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Musher and truck collide near Willow leaving 1 sled dog dead, 3 injured

Published: Jan. 19, 2022 at 5:05 PM AKST|Updated: Jan. 20, 2022 at 6:25 PM AKST
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WILLOW, Alaska (KTUU) - A sled dog musher from New Hampshire registered to race in this year’s Iditarod Trail Sled Dog Race saw her dog team collide with a truck while mushing near Willow on Wednesday, which has left one sled dog dead and at least three others injured.

Jaye Foucher of Sibersong Sleddogs was mushing near the Matanuska-Susitna Borough community of Willow on Wednesday afternoon when she says a truck collided with her sled dog team. Troopers received a call shortly after 2 p.m. but neither Foucher had left with her dogs to receive veterinary attention by the time troopers arrived.

Foucher said the collision happened as her team left the unbroken trail alongside the Parks Highway and jumped onto the road.

“I started waving my arms at him to slow down and stop to avoid hitting the team, but they didn’t. I don’t know if they didn’t see me,” Foucher said. “I don’t know how they didn’t see the team, ... at least six of the dogs were smack in the road at that point and the guy didn’t even slow down. It’s like he never even saw me waving at him or saw the team and didn’t swerve, didn’t slow at all, just hit the dog team at 50 something miles and hour and I literally screamed.”

The driver did remain on the scene to help.

Foucher told Alaska’s News Source on Wednesday that she was not physically injured, but that one dog had died and one dog remains missing. Out of 11 dogs on the line when Foucher’s team was struck, eight were checked by veterinary staff and all but three have been cleared.

Iditarod veteran DeeDee Jonrowe was among those who arrived quickly to assist Foucher. Jonrowe took the sled dog who died while Foucher traveled with her other injured dogs to Tier 1 Veterinary Medical Center in Wasilla.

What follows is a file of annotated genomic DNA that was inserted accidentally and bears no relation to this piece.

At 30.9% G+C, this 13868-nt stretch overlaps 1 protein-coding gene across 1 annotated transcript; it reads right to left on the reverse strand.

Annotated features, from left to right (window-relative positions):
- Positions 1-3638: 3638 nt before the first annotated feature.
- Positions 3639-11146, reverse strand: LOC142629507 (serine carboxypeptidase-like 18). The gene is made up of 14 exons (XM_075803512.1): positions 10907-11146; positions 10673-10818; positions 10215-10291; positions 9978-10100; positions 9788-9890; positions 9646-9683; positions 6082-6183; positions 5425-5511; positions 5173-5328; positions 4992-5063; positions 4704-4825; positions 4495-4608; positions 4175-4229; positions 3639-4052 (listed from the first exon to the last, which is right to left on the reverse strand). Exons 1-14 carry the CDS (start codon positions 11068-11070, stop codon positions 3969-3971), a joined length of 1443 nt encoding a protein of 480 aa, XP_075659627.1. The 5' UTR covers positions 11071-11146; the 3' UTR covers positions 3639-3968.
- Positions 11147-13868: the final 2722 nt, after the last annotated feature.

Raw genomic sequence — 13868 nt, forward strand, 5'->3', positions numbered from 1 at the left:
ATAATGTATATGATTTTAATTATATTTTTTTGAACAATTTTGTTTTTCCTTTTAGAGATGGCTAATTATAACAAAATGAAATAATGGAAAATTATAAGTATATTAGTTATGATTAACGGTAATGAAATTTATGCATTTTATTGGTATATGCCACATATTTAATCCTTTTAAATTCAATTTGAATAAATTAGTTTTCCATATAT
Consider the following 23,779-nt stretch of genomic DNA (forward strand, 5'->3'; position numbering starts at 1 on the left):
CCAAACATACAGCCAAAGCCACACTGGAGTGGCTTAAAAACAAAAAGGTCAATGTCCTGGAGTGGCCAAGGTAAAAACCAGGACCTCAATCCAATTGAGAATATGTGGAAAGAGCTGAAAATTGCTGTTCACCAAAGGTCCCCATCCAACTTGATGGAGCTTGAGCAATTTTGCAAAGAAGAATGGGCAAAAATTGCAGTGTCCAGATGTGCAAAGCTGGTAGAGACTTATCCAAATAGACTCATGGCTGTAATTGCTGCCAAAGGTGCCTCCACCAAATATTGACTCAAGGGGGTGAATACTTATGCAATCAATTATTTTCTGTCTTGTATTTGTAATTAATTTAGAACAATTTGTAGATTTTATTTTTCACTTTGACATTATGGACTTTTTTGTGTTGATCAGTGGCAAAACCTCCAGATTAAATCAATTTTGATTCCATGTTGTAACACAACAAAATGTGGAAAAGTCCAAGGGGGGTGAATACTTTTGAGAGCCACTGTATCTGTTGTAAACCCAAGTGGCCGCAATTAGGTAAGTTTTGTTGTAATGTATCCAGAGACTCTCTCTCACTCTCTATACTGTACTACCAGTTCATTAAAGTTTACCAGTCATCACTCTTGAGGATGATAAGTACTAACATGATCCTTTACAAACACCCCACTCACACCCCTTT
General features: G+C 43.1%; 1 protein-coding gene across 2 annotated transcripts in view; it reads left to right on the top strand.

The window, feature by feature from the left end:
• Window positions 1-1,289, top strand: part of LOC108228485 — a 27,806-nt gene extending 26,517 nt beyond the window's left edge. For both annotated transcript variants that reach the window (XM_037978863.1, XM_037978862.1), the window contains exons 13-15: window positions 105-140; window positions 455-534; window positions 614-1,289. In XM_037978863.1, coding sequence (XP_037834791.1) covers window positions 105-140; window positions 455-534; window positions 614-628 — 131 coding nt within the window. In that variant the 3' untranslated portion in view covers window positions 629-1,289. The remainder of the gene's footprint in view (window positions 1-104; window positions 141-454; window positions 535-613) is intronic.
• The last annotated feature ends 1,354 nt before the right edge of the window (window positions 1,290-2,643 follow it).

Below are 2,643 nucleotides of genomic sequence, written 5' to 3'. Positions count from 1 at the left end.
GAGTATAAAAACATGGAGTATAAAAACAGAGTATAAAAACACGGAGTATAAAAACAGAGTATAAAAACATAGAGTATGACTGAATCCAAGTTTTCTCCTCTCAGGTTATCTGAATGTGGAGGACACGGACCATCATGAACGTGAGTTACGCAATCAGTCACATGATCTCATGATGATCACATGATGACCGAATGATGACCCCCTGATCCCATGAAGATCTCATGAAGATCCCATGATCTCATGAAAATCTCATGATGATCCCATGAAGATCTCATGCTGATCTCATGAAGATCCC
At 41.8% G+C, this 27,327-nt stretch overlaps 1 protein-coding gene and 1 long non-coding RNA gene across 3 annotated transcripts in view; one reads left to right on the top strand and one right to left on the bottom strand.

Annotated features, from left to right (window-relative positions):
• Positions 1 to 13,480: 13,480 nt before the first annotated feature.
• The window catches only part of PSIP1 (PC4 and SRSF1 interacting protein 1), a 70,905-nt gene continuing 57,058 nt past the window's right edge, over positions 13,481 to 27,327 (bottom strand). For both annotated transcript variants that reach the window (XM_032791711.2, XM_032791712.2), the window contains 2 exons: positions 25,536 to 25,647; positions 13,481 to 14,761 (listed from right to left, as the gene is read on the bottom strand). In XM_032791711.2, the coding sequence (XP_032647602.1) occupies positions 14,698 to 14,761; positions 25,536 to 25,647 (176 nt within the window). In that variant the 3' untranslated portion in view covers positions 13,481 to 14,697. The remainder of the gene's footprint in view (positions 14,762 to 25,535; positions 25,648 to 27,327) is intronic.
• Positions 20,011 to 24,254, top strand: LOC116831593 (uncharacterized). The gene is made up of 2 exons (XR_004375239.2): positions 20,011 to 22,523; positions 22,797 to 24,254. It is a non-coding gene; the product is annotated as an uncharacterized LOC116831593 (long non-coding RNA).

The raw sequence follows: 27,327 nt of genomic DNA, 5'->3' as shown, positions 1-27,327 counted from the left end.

“I cannot thank the community enough for what they’ve been doing today to help,” Foucher said. “It’s amazing.”

Foucher said at this point, it looks like two to four of the dogs may not be able to race for the rest of the season. One of the dogs injured was her lead dog.

Foucher posted to a musher’s Facebook group that she needed assistance and said that other mushers driving dog trucks arrived to help within minutes.

“Everybody is kind of motivated to try and help her. This is a nightmare for a dog musher,” Jonrowe said Wednesday.

Foucher is currently registered for her first Iditarod, according to the race website. According to TV6 in the Upper Peninsula of Michigan, Foucher had temporarily relocated there to train her dogs in 2020. Foucher told Upper Michigan’s Source at the time that she breeds all of the dogs she races and that competing in the Iditarod was her ultimate goal.

Foucher had been training in Willow since August of 2021.

Foucher developed her interest in mushing after she became owner of a Siberian Husky in 2000, according to her website. After a career as a guitarist, Foucher then moved from Massachusetts to New Hampshire and is co-founder of New Hampshire’s only stage race, according to the website.

As of 2022, Foucher has a kennel of approximately 35 dogs and is one of 35 mushers registered to race in the Willow 300 Sled Dog Race in one week, according to her Facebook page.

“This was my Willow 300 team that just got hit, so I honestly don’t know if I even have a team for Willow 300 or Iditarod because they just knocked out,” Foucher said. “The dead dog was one of my main leaders ... two of the more injured dogs are two others of my main leaders, so I may not even have a front end left anymore. I can’t even wrap my head around that yet, I just have to get through the rest of today and then figure it out.”

Editor’s note: This article has been updated with additional information and quotes.

Correction: This article has been corrected to reflect that Foucher did not direct her team to cross the road, but that the dogs left the trail and went onto the road themselves.

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